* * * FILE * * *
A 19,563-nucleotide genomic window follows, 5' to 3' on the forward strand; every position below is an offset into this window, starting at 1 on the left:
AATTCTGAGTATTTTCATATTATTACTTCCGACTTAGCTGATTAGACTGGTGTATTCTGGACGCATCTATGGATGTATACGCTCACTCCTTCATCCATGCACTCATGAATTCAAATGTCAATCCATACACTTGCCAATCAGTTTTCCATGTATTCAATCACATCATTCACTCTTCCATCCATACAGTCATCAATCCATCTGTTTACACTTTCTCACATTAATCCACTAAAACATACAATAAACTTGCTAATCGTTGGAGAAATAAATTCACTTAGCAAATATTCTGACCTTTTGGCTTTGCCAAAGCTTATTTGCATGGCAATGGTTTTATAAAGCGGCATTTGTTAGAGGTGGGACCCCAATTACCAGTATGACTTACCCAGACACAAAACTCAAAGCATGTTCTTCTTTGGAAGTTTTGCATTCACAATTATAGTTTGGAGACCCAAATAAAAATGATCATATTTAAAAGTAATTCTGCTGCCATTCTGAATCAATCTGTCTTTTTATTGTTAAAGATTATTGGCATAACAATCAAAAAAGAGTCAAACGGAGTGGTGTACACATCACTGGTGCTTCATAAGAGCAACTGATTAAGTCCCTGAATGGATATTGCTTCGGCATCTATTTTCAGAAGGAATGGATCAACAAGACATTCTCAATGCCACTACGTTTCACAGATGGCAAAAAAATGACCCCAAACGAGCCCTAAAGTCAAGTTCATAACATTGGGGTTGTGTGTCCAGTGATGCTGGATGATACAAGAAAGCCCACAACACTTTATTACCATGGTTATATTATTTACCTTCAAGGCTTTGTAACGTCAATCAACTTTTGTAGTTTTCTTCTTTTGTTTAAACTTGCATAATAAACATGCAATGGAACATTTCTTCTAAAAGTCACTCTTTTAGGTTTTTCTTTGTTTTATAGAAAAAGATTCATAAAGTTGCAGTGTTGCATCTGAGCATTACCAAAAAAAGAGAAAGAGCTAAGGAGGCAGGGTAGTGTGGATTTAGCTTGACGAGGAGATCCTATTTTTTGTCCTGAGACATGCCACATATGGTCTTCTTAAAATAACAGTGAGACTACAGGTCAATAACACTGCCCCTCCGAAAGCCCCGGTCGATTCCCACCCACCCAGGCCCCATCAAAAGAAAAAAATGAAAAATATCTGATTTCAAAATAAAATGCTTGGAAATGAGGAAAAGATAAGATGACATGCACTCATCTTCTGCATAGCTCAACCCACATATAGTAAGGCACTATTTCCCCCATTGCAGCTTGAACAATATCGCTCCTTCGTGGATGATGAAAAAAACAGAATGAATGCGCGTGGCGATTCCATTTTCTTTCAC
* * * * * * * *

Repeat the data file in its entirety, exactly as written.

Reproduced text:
A 19,563-nucleotide genomic window follows, 5' to 3' on the forward strand; every position below is an offset into this window, starting at 1 on the left:
AATTCTGAGTATTTTCATATTATTACTTCCGACTTAGCTGATTAGACTGGTGTATTCTGGACGCATCTATGGATGTATACGCTCACTCCTTCATCCATGCACTCATGAATTCAAATGTCAATCCATACACTTGCCAATCAGTTTTCCATGTATTCAATCACATCATTCACTCTTCCATCCATACAGTCATCAATCCATCTGTTTACACTTTCTCACATTAATCCACTAAAACATACAATAAACTTGCTAATCGTTGGAGAAATAAATTCACTTAGCAAATATTCTGACCTTTTGGCTTTGCCAAAGCTTATTTGCATGGCAATGGTTTTATAAAGCGGCATTTGTTAGAGGTGGGACCCCAATTACCAGTATGACTTACCCAGACACAAAACTCAAAGCATGTTCTTCTTTGGAAGTTTTGCATTCACAATTATAGTTTGGAGACCCAAATAAAAATGATCATATTTAAAAGTAATTCTGCTGCCATTCTGAATCAATCTGTCTTTTTATTGTTAAAGATTATTGGCATAACAATCAAAAAAGAGTCAAACGGAGTGGTGTACACATCACTGGTGCTTCATAAGAGCAACTGATTAAGTCCCTGAATGGATATTGCTTCGGCATCTATTTTCAGAAGGAATGGATCAACAAGACATTCTCAATGCCACTACGTTTCACAGATGGCAAAAAAATGACCCCAAACGAGCCCTAAAGTCAAGTTCATAACATTGGGGTTGTGTGTCCAGTGATGCTGGATGATACAAGAAAGCCCACAACACTTTATTACCATGGTTATATTATTTACCTTCAAGGCTTTGTAACGTCAATCAACTTTTGTAGTTTTCTTCTTTTGTTTAAACTTGCATAATAAACATGCAATGGAACATTTCTTCTAAAAGTCACTCTTTTAGGTTTTTCTTTGTTTTATAGAAAAAGATTCATAAAGTTGCAGTGTTGCATCTGAGCATTACCAAAAAAAGAGAAAGAGCTAAGGAGGCAGGGTAGTGTGGATTTAGCTTGACGAGGAGATCCTATTTTTTGTCCTGAGACATGCCACATATGGTCTTCTTAAAATAACAGTGAGACTACAGGTCAATAACACTGCCCCTCCGAAAGCCCCGGTCGATTCCCACCCACCCAGGCCCCATCAAAAGAAAAAAATGAAAAATATCTGATTTCAAAATAAAATGCTTGGAAATGAGGAAAAGATAAGATGACATGCACTCATCTTCTGCATAGCTCAACCCACATATAGTAAGGCACTATTTCCCCCATTGCAGCTTGAACAATATCGCTCCTTCGTGGATGATGAAAAAAACAGAATGAATGCGCGTGGCGATTCCATTTTCTTTCAC